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  • MBS RECAP: Bonds Hold Steady Despite Big Ticket Events Thu, 12 Jul 2018 20:59:33 GMT

    Posted To: MBS Commentary

    Welcome to summertime in the bond market, where each day is narrower than the last! The same can be said for the past 2 weeks and the past several months, for that matter. By a wide margin, the 3-day trading range surrounding the apex of the Italian political drama easily contains every minute of trading since then. To put that in perspective, that 3-day range was 2.78-3.01% in 10yr yields. Today's range was 2.84-2.87%. The only interesting thing that can be said for bonds during that time is that they've generally moved lower in yield and generally been willing to remain near those lows. Today didn't do anything to change the summertime tone. We even had the week's most anticipated economic data (at least for the bond market) in the form of CPI. Unfortunately for those hoping...(read more)

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  • Inflation Data Shows Deceleration in Housing Costs Thu, 12 Jul 2018 19:06:16 GMT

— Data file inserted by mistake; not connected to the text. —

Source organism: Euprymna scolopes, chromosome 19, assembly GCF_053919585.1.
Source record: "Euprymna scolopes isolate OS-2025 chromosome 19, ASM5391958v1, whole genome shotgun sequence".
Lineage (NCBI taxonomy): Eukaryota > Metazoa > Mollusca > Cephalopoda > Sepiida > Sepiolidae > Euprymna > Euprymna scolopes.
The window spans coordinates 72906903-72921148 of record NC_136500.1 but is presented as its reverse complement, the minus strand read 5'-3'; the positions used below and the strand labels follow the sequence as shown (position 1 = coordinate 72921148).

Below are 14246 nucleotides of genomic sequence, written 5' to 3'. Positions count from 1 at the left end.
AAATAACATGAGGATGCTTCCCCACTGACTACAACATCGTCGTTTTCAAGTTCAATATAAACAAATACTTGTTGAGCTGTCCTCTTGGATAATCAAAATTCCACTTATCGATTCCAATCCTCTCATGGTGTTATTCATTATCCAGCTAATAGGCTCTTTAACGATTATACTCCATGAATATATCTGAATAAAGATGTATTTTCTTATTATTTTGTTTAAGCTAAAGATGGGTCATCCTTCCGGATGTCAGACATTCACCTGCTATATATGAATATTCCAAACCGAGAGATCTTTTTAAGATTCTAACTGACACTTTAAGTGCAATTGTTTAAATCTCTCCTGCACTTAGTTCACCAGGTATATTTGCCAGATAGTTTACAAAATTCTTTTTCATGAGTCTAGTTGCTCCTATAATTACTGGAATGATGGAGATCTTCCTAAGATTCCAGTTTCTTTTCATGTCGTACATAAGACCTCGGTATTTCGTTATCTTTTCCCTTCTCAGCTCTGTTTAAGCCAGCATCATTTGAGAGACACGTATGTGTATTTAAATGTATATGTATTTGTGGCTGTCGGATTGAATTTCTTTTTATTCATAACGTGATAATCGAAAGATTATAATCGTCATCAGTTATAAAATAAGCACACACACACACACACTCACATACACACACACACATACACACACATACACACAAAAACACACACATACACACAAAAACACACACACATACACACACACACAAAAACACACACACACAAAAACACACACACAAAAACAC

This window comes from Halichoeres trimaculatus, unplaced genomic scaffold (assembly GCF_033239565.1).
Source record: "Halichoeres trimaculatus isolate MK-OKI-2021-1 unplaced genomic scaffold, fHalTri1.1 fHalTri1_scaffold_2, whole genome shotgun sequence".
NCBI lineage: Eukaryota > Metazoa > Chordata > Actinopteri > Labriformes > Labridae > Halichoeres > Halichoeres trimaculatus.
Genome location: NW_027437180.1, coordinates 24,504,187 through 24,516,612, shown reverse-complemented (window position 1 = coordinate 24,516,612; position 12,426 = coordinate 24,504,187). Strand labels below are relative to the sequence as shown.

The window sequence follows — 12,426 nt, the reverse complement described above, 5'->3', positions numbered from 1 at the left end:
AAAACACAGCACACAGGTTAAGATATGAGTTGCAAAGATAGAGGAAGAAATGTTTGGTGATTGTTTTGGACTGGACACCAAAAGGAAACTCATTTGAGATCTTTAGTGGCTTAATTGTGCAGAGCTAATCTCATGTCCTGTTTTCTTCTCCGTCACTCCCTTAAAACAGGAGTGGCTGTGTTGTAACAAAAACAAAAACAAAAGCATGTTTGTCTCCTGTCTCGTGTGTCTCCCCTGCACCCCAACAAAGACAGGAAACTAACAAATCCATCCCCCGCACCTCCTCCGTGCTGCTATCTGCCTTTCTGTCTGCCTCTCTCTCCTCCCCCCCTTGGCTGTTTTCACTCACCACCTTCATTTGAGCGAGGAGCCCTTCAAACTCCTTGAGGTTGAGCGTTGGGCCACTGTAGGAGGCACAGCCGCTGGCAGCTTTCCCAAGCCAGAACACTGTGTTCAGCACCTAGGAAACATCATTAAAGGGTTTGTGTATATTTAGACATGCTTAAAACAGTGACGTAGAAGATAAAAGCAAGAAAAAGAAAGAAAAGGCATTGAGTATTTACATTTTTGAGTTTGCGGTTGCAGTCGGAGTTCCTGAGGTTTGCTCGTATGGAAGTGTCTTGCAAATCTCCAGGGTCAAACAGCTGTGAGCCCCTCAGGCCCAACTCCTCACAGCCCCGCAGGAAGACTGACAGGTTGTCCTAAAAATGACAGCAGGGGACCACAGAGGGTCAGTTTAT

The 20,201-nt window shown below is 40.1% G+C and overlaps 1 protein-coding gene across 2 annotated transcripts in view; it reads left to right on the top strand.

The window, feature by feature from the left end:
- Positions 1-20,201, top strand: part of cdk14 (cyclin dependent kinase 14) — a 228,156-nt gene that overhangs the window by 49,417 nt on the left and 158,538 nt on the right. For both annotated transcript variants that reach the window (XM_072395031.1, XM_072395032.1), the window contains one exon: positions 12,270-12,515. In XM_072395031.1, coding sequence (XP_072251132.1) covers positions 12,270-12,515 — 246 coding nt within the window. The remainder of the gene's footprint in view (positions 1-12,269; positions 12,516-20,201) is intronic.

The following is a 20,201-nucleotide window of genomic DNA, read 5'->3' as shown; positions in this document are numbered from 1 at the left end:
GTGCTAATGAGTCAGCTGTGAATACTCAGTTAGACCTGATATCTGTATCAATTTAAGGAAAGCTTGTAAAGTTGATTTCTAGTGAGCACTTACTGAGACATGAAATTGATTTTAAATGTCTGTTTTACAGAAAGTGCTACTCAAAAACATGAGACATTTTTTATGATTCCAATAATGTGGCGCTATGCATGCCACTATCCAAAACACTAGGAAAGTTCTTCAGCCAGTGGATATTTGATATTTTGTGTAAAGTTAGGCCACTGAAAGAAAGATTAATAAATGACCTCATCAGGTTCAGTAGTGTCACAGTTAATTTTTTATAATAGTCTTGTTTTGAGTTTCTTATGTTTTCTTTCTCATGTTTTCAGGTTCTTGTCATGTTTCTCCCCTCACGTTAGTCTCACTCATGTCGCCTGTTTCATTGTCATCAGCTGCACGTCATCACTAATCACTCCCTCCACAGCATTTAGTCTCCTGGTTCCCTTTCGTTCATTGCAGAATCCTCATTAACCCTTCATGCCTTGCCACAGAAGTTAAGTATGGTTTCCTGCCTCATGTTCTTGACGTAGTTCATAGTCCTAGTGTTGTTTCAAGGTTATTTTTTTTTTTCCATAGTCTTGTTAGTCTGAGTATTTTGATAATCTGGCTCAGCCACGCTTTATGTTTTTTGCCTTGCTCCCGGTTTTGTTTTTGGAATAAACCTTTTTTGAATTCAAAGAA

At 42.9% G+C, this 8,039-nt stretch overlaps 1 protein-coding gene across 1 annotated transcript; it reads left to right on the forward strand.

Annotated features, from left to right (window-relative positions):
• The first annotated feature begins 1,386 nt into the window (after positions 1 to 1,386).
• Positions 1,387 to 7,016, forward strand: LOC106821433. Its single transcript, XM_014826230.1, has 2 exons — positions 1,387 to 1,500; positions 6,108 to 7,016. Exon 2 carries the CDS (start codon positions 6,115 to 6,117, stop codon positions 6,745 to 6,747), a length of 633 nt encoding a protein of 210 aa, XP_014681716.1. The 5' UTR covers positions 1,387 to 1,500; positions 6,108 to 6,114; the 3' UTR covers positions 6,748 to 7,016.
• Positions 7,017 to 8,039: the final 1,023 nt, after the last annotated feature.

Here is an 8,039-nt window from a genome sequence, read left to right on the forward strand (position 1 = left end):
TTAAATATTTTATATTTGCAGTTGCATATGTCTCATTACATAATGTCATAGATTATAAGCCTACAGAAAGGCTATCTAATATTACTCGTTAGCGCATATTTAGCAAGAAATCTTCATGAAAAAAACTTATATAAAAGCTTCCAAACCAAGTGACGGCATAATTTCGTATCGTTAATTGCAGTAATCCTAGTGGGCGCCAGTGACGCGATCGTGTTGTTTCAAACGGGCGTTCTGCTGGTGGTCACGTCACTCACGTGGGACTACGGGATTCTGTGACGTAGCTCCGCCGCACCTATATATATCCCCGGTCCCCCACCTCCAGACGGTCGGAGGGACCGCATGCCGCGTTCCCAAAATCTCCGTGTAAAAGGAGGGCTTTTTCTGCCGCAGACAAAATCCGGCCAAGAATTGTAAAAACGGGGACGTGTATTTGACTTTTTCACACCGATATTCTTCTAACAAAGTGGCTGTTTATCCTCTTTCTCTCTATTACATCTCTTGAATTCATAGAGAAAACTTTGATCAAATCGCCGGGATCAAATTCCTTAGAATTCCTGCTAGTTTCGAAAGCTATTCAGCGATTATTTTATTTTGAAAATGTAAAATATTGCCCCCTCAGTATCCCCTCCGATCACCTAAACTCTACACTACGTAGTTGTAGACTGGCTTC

Posted To: MND NewsWire

    While the Labor Department's Employment Situation Report for June showed wages plodding along at a 2.7 percent annual increase, unchanged from May, it is still being outstripped by rising costs, especially for housing. Today's Consumer Price Index (CPI) report shows consumer costs overall were up 2.9 percent with the shelter portion rising 3.4 percent over the last 12 months. Shelter is one of the categories in the CPI's "market basket," the goods and services that the Bureau of Labor Statistics (BLS) considers necessary for day-to-day living. The CPI does not include housing units which it views as capital or investment rather than consumption items. Shelter is viewed as a "service" provided by that investment and is thus a consumption item. The cost of shelter is broken down into two components...(read more)

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  • New Home Sales Need More Trees and Contractors Thu, 12 Jul 2018 18:57:35 GMT

    Posted To: MND NewsWire